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Viviana M. Berthoud, Eileen M. Westphale, Anna Grigoryeva, Eric C. Beyer; PKC Isoenzymes in the Chicken Lens and TPA-Induced Effects on Intercellular Communication. Invest. Ophthalmol. Vis. Sci. 2000;41(3):850-858.
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purpose. Because lens connexins are phosphoproteins and intercellular
communication between lens cells may be modulated by connexin
phosphorylation, experiments were designed to characterize the
expression of protein kinase C (PKC) isoenzymes in the chicken lens and
in lentoid-containing cultures and to study the effects of
12-O-tetradecanoylphorbol-13-acetate (TPA) treatment on the
distribution of PKC isoenzymes and intercellular communication.
methods. The presence and distribution of PKC isoenzymes were studied by
immunoblot analysis and immunofluorescence in chicken lens sections and
in cell cultures under control conditions and after treatment with TPA.
Intercellular communication was assessed by transfer of microinjected
results. PKC α, γ, ι, ε, and μ were detected in lens homogenates by
immunoblot analysis. The levels of PKC α, γ, ι, and μ decreased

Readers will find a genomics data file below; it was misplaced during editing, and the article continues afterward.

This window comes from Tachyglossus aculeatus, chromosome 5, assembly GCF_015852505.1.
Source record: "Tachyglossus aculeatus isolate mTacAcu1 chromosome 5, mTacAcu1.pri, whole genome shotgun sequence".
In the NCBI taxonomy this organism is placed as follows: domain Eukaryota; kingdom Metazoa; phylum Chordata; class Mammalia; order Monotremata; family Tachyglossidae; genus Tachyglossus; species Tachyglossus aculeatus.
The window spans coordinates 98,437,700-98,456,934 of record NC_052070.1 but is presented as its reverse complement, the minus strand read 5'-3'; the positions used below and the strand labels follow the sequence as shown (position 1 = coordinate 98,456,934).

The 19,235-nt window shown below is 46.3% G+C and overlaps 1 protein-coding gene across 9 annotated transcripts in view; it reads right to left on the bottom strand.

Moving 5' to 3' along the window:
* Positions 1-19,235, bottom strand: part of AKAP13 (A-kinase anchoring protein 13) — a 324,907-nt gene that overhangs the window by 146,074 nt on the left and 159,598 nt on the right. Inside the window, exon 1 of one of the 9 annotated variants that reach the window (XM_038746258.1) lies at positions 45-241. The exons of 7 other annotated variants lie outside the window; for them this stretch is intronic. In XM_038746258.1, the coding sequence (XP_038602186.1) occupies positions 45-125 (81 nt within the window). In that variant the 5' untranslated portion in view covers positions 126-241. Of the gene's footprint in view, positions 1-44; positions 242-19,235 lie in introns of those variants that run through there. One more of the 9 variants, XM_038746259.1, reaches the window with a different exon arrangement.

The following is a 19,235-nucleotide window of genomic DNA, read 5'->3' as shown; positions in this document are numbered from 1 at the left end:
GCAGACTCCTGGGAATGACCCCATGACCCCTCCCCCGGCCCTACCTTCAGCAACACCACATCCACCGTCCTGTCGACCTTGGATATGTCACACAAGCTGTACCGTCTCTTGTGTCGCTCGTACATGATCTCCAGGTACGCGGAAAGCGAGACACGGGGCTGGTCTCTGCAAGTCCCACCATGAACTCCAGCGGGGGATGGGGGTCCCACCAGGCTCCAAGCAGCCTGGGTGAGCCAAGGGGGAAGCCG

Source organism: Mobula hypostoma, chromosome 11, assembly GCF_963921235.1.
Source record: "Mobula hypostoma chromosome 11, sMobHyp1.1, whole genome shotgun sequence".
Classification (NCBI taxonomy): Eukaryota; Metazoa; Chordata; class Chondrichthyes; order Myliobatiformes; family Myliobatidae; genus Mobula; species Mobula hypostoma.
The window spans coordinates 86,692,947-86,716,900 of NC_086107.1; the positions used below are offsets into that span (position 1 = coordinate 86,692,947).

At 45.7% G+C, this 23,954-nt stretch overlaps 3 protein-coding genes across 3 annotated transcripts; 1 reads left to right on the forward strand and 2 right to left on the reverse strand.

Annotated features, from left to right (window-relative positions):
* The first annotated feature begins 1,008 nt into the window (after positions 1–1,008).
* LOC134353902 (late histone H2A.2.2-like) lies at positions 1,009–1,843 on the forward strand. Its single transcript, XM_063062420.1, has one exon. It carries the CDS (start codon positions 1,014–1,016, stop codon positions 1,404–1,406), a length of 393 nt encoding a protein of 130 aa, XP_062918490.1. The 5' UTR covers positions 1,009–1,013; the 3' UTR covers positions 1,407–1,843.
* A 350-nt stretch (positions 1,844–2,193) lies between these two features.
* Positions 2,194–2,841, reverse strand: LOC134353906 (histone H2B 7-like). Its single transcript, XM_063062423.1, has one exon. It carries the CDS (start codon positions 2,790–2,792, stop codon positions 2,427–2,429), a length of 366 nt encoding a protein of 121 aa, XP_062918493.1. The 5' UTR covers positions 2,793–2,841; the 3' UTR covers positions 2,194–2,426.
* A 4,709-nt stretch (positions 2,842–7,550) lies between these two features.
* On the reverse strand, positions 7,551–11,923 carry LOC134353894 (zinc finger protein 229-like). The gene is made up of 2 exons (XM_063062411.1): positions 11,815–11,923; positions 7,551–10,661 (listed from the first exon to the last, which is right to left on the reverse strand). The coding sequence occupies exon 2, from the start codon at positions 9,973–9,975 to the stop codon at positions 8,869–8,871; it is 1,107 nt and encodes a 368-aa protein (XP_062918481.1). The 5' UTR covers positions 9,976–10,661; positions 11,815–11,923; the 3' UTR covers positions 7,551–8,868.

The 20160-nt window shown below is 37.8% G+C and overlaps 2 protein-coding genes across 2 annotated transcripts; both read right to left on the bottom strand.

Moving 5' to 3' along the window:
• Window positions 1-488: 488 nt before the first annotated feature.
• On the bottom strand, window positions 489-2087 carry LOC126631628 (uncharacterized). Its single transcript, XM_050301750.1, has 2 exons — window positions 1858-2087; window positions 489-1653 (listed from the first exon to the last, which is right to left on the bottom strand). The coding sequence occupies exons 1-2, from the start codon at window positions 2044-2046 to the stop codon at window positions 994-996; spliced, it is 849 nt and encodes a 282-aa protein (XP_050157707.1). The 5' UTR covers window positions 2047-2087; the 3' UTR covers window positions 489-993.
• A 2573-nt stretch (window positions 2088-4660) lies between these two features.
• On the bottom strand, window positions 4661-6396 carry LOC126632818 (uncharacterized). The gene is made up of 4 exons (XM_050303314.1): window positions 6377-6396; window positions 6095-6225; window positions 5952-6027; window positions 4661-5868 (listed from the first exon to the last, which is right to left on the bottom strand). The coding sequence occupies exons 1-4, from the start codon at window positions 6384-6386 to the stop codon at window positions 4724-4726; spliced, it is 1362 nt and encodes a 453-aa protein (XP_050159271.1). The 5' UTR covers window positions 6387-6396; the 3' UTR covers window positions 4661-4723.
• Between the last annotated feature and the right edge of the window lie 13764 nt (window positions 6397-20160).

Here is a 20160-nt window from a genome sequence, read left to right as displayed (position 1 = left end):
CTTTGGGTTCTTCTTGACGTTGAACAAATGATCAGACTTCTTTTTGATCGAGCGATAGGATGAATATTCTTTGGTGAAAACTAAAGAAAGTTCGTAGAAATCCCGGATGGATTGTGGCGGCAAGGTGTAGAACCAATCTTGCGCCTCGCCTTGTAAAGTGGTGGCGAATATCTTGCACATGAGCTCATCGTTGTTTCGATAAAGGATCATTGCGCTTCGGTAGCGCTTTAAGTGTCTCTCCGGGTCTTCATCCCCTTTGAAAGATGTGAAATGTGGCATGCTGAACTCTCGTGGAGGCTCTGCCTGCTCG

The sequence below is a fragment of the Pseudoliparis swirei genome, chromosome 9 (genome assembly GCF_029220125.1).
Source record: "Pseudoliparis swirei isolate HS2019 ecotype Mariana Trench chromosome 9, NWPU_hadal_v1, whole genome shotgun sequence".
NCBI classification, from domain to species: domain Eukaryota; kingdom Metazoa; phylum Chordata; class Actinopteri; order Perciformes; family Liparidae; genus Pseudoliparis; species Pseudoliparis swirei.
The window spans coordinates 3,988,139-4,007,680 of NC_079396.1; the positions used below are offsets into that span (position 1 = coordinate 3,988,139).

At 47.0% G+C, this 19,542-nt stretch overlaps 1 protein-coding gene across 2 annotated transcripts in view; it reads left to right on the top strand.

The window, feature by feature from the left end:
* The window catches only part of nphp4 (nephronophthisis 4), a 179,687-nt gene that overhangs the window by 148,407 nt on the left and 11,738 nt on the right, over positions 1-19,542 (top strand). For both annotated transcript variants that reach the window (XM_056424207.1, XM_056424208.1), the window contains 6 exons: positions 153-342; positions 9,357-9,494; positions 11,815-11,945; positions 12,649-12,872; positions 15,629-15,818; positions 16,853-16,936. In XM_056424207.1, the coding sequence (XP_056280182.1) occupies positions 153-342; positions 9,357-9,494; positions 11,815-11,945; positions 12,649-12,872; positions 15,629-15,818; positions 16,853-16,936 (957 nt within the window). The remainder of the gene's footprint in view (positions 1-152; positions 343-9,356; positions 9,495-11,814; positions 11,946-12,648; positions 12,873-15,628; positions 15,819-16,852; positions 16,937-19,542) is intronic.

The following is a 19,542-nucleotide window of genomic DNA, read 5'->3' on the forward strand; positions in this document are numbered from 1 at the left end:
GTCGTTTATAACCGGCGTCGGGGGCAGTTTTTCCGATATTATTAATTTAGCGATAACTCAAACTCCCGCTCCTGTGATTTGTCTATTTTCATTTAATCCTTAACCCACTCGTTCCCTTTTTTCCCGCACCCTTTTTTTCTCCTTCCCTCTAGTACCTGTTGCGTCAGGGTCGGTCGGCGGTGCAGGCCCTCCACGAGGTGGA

between the 7th and the 18th embryonic days. Levels of PKC ε remained
relatively constant during the period of study. Similarly, lens cells
in culture expressed isoenzymes α, γ, ε, ι, and μ. PKC β
was not detected in lens or culture homogenates. In lens sections, all
PKC isoenzymes analyzed were present in epithelial cells, in the
annular pad region, and in the posterior aspect of fiber cells. The
anti-PKC γ antibody also stained fiber cell membranes. Analysis of
lentoid cultures by immunofluorescence revealed that PKC γ, ε, andι
and minimal amounts of PKC α were present in lentoid cells.
Treatment with 200 nM TPA for 15 to 30 minutes induced translocation of
PKC γ to the plasma membrane of lentoid cells and significantly
reduced the transfer of microinjected Lucifer yellow.
conclusions. Several PKC isoenzymes are expressed by lens cells in situ and in
culture. The γ isoenzyme, present in lens fibers, was activated in
lentoid cells by TPA, a known activator of PKC. We have previously
demonstrated TPA-induced phosphorylation of the gap junction protein
connexin56 (Cx56). The new data presented in the current study
demonstrate that TPA treatment also decreased intercellular
communication. Taken together, the results suggest that differential
phosphorylation of Cx56 by PKCγ may induce a conformational change in
the protein which, in turn, might lead to channel closure.
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